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Close to Home, or Far away on Your Own?

The idea of leaving for college is a popular symbol for independence, growing into one’s self, and finding new social networks and outlets. What if you decide to go to college close to home – or even – what if you decide to live at home and commute? Instead of hampering your college experience, it might help in some cases. Here are few considerations to take in before deciding on moving 500 or 2,000 miles away.

Saving money.

Yes, parents and students – it is wonderful to live close to campus and be able to visit sporting events, have lunch or dinner if you are in the same house still – but one of the main advantages to living at home during college is the savings. Living alone is not cheap, even in a dorm. Some students might also feel like they are nagging parents if they are paid to live on a campus. Students with jobs close to home might feel their current work helps them more with their resume and financial responsibilities than an on-campus job would.


Let’s face it. If you live two doors down from an amazing college and receive admission but decide to attend a school none of your neighbors have heard of that is across the country, you are probably looking for a college where you can explore life and your own beliefs and academic interests on your own. That is great! It just means that one of the deciding factors in where you attend college will probably be its location. Living far from home can take its toll, especially if families experience a tragedy – or a celebration and someone misses it – but if the student is looking for a place to expand their own thinking experience on their own, distance might be a factor.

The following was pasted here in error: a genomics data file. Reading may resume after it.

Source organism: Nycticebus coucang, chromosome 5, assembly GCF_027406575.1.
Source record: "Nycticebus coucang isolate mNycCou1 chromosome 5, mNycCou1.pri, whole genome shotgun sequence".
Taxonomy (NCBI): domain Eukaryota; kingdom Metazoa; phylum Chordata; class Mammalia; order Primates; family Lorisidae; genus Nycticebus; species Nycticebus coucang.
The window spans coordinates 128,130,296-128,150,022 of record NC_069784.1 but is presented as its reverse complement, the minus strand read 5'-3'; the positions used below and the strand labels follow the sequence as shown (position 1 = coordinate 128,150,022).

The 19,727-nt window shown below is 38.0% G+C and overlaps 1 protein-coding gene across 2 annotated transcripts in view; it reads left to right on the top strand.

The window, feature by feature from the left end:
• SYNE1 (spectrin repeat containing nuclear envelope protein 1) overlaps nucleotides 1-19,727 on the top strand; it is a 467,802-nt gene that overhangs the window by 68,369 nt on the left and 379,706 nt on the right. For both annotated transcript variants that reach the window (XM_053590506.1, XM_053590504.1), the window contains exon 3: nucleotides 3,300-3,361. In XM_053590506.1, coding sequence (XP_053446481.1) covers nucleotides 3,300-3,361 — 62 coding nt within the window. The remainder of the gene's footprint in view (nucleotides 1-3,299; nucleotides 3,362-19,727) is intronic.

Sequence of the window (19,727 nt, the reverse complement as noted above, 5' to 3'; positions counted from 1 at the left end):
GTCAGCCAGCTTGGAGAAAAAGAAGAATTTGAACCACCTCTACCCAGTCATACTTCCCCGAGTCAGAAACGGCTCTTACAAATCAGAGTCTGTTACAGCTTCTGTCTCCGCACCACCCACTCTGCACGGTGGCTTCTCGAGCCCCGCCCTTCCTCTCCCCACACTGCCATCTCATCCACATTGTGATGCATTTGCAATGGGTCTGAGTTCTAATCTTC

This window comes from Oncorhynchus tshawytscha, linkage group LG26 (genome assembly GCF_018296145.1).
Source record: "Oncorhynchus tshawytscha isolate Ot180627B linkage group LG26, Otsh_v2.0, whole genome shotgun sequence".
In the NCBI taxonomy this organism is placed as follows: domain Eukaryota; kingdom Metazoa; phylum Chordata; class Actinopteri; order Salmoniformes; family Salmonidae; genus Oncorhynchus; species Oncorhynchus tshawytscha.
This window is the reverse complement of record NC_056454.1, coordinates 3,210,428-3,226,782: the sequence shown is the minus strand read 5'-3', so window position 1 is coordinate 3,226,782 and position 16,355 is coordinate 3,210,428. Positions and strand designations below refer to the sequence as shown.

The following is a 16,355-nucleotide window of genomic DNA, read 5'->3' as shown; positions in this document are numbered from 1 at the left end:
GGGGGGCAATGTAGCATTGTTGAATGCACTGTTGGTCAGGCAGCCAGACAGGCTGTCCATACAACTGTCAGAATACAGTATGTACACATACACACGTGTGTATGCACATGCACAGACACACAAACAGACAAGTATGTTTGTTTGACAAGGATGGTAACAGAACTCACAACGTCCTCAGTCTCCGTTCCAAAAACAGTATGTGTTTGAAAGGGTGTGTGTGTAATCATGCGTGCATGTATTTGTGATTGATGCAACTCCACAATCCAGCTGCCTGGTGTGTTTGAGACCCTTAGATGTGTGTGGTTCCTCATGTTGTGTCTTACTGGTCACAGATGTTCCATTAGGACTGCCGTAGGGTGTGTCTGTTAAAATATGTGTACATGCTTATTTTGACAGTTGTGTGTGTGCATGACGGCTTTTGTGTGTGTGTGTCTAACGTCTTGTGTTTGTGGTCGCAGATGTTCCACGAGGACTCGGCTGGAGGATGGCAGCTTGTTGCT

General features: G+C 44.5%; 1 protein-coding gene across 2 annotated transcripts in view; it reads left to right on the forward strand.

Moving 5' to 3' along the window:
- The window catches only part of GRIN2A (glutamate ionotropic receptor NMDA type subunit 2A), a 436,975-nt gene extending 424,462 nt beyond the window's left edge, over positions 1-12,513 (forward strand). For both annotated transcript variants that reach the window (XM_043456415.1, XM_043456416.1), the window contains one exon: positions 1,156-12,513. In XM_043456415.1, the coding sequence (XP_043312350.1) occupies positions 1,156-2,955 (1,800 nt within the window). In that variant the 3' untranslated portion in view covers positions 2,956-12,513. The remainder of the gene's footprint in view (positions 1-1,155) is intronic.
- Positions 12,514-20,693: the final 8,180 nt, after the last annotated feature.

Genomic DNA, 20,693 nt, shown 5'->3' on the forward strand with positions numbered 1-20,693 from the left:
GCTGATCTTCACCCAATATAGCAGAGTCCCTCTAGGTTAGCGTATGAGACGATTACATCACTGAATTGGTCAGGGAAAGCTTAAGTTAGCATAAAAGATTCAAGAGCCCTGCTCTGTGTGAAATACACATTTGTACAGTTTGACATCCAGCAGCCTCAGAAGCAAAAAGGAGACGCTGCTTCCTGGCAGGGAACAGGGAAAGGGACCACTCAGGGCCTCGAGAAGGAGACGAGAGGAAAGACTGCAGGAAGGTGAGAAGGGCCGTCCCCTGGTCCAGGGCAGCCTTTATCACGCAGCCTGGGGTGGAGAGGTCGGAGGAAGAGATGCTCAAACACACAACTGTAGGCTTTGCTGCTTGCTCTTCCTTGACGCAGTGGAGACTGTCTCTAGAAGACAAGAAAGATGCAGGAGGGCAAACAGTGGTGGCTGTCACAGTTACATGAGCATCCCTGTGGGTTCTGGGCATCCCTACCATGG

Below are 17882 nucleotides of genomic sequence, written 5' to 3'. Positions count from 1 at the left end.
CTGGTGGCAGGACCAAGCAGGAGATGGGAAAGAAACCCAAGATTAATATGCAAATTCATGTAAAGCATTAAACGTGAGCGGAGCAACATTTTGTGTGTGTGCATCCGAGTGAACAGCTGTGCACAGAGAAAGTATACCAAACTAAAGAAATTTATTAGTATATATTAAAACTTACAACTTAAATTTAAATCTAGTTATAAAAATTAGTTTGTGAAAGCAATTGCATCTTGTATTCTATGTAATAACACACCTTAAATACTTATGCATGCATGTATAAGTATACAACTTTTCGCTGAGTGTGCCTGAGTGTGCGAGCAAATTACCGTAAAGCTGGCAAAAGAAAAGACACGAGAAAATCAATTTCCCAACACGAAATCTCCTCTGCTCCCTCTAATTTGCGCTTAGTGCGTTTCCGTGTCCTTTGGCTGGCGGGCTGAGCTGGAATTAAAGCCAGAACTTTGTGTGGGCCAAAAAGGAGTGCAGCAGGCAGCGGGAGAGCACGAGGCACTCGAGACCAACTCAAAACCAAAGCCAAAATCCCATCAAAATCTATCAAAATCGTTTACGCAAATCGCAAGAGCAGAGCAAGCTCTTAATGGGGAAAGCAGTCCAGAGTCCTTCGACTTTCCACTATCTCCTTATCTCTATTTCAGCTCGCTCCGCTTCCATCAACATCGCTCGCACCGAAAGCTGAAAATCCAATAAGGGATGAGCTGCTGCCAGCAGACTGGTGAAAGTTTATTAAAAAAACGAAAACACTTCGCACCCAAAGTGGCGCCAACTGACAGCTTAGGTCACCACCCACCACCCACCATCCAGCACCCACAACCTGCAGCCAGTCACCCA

Campus experience and activities.

College campuses are full of activities, parties, lectures, workshops, and artistic events. Will living at home keep you from taking part in these? If you are applying to colleges and scholarships not just to get through four years of academic credit, what are the other reasons you are applying? If they involve campus life and you are still thinking of living at home, consider the time and commuting commitment that it will take to be a part of campus life. If it’s an easy commute and you want to be at home, it might work wonderfully – and you’ll have a crowd at Thanksgiving! If the thought of driving thirty minutes makes you shrug off going to an extra event, maybe rethink living off campus.


Top Test Prep is a leader in the college admissions industry. For more expert admissions advice, contact Top Test Prep today by calling (800) 501-7737 or visit TopTestPrep.com.

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